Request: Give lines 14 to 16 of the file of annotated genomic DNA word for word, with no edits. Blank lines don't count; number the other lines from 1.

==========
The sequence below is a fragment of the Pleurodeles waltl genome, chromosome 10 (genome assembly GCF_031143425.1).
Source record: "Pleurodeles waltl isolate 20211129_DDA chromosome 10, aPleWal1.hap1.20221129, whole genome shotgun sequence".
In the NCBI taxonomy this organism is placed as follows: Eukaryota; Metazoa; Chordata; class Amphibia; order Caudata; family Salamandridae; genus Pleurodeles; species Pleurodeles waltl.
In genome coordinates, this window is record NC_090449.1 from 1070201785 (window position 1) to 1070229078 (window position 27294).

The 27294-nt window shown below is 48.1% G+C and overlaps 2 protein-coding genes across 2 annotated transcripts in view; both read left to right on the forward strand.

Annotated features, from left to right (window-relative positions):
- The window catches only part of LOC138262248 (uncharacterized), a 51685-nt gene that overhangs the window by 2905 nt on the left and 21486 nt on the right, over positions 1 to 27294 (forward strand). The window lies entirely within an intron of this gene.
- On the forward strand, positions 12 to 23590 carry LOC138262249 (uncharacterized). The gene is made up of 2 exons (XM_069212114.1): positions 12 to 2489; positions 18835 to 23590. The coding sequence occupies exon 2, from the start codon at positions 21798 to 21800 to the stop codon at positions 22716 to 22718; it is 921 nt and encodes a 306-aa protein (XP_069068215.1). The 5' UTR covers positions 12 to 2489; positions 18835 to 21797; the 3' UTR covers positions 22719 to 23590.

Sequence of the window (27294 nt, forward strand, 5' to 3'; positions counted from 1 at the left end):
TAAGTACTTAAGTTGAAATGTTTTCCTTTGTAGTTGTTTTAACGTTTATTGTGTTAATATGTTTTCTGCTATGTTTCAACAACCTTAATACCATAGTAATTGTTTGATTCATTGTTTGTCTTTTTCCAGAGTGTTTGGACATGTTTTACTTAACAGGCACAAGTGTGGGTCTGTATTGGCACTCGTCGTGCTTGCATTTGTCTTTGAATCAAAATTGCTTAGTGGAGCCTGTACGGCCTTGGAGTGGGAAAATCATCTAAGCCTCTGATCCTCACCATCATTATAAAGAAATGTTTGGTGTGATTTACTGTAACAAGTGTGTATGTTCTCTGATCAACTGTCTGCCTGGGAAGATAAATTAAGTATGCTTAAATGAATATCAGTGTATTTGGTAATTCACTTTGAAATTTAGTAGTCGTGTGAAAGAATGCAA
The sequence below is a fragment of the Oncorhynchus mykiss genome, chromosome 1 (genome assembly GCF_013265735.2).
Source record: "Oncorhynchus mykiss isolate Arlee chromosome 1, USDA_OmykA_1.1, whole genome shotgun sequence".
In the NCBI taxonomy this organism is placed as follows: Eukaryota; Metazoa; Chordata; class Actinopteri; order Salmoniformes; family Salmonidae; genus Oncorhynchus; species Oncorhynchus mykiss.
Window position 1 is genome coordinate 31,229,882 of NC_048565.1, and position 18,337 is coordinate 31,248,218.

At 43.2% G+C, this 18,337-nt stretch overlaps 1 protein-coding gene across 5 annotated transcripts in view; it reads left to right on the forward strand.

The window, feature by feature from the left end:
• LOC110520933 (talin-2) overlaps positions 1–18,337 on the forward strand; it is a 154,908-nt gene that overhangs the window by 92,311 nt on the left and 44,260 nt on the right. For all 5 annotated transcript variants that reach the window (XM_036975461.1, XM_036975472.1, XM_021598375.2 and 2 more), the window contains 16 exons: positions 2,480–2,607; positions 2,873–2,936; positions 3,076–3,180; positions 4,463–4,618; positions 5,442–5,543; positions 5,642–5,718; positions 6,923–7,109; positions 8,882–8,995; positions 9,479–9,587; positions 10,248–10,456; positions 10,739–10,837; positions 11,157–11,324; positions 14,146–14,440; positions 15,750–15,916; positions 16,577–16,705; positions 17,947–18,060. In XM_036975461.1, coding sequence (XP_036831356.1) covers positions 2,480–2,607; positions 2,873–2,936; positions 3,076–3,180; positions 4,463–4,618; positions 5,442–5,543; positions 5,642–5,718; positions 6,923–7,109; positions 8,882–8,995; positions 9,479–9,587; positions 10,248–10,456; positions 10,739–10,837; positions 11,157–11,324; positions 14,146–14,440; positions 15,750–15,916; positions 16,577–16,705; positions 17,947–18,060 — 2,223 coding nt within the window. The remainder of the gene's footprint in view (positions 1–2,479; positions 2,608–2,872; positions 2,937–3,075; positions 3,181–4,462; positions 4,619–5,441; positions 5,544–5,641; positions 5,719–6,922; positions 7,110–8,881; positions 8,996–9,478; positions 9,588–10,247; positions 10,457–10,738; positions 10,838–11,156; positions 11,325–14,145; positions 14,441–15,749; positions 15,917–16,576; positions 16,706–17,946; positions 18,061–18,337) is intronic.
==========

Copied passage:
Window position 1 is genome coordinate 31,229,882 of NC_048565.1, and position 18,337 is coordinate 31,248,218.

At 43.2% G+C, this 18,337-nt stretch overlaps 1 protein-coding gene across 5 annotated transcripts in view; it reads left to right on the forward strand.

The window, feature by feature from the left end: